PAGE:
AP quoted this guy after their Montana paragraph, but his title (I’ve emphasized it) makes his quote more appropriate about the export market:
“We struggled to get the supply there as quickly as we needed,” said Colin Parfitt, who runs Chevron’s global trading operations, at an industry conference here last week. “It’s a reminder there will be volatility in our market.”
Look at this point from the panel both Parfitt and Spectra CEO Greg Ebel were on:
- LNG exports: why are the US terminals winning the battle against the Canadian projects?
The Star-Telegram may have noticed that inadvertent allusion to the real profit target for fracked gas: exports. The Star-Telegram replaced that paragraph with one quoting a domestic executive:
“We know the resource base is there, but you don’t burn the resource base. You burn production” that makes it to consumers, Bob Ineson, managing director for North American gas at IHS, said at last week’s CERAWeek energy conference in Houston.
The Star-Telegram left in a version of this AP paragraph, though:
Anthony Yuen, a natural gas analyst at Citi, predicts demand will “mushroom” staring next year and grow 33 percent by 2020 from last year’s 73 billion cubic feet a day.
Where’s all that demand supposed to come from? The U.S. population isn’t growing anywhere near that fast, nor is U.S. industry. Could it be exports to India and China? Like Spectra’s hometown House member Ted Poe (R TX-02) has spelled out in two of his subcommittee hearings he wants? Like FERC Commissioner Tony Clark said to FERC’s own House oversight subcommitee? Like the Department of Energy has changed the rules to expedite?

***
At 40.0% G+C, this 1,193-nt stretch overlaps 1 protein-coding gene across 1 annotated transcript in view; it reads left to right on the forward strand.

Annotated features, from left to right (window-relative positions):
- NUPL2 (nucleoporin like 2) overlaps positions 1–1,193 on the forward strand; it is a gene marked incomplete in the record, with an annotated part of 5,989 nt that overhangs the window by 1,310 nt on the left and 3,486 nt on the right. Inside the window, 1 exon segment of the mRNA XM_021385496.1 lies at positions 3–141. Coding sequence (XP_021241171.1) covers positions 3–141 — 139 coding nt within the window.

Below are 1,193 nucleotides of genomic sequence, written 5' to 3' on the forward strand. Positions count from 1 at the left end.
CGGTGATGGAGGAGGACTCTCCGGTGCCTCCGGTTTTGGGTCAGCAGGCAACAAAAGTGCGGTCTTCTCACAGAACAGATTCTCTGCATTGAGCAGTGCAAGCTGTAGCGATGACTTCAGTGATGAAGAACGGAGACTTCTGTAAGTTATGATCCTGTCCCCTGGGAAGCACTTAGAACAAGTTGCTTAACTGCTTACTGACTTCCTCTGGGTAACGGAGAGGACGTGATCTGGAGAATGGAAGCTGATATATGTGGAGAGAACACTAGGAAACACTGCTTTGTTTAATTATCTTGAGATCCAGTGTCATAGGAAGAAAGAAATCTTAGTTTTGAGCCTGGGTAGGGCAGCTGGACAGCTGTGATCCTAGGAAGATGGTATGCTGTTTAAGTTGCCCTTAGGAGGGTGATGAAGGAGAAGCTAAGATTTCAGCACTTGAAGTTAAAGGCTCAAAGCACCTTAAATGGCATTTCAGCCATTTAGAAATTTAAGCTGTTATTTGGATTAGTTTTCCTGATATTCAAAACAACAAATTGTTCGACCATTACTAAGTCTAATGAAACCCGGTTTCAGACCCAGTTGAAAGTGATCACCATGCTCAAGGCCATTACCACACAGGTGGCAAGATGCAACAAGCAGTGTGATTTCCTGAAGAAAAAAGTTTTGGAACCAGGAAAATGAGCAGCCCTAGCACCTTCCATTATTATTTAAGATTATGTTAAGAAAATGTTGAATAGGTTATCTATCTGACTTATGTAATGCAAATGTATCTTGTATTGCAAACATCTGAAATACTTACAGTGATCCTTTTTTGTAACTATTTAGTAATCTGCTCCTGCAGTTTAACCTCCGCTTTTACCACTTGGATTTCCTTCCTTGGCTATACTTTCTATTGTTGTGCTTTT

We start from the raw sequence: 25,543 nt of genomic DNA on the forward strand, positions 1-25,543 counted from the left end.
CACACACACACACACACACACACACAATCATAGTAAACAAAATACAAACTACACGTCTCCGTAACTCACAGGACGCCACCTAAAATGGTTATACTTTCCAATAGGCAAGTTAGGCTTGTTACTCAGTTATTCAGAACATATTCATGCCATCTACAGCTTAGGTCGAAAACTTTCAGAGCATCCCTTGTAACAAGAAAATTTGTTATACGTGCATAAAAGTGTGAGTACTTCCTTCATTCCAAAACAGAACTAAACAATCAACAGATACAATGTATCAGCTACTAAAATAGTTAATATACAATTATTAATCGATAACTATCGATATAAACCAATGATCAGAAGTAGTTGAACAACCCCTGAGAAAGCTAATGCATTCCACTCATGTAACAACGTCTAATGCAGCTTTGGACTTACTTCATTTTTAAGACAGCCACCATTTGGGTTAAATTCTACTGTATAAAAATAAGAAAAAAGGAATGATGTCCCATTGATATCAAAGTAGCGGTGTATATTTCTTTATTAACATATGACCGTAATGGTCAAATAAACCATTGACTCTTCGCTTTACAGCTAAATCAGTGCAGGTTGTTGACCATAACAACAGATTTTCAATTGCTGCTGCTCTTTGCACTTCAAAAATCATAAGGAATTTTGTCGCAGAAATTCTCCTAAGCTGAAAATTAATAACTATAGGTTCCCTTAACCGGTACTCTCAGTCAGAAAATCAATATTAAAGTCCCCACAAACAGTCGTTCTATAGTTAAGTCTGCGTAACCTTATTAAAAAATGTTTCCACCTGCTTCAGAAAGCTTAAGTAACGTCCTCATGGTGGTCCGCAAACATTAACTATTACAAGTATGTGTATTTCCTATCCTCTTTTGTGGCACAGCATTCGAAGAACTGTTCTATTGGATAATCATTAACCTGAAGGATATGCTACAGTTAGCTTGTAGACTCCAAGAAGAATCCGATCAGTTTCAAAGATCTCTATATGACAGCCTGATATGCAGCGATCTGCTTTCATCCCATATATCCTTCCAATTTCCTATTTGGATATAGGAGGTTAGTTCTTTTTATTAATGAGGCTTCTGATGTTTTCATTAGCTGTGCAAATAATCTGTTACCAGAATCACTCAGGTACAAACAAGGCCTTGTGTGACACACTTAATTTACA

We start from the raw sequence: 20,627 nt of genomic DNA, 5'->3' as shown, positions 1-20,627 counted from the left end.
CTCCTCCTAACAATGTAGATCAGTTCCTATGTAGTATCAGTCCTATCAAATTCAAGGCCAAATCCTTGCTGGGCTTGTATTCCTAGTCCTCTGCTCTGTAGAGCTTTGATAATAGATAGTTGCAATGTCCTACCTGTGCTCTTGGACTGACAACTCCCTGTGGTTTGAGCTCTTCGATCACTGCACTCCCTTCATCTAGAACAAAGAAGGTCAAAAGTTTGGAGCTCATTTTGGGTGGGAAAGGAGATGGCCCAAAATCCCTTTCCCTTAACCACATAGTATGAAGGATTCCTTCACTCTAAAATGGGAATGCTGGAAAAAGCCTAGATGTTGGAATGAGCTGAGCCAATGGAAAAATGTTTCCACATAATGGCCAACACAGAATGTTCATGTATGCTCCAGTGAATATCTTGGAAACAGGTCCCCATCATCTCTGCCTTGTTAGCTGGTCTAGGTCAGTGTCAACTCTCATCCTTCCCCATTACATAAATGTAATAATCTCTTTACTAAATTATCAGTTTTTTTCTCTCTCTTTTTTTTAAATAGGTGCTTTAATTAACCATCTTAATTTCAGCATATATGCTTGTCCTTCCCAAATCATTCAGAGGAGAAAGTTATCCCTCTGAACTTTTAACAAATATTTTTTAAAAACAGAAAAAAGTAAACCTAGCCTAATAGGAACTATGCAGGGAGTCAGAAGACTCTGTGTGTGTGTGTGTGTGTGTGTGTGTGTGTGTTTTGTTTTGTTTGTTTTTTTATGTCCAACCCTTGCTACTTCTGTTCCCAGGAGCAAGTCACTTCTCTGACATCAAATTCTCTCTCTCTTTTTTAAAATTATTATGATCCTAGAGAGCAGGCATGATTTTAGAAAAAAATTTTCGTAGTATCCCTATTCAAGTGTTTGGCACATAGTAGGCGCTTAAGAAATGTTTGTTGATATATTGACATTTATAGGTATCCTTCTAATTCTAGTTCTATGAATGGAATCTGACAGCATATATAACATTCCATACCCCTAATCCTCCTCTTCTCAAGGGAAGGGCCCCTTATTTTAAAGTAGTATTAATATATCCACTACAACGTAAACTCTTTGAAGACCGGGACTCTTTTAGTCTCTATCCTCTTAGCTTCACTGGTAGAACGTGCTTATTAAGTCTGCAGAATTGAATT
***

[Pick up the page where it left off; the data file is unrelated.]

Let’s look at the bottom line here:
The problems came as a shock because the natural gas market was thought to have escaped from the volatility of the past — drillers have discovered enormous amounts of natural gas, production is at record levels and prices had been relatively steady.
But now there is concern about whether the natural gas industry can produce all of the gas their old and new customers need, and deliver it to them through a pipeline system that hasn’t been able to keep up with the new demand.
Pipelines take years to plan, negotiate, permit, and build. Meanwhile even big solar plants take only months from planning to delivering power, and solar learns faster than any other power source, according to Citi GPS.
And think what happens without the pipelines:
Drillers have suffered significant losses in recent years because of persistently low prices. In 2012, natural gas fell below $2 for the first time in a decade. Many companies curtailed gas production and switched to drilling for oil, which is more profitable because of high prices. Natural gas production rose just 1.5 percent last year, while oil production in the U.S. rose 15 percent to 7.4 million barrels a day.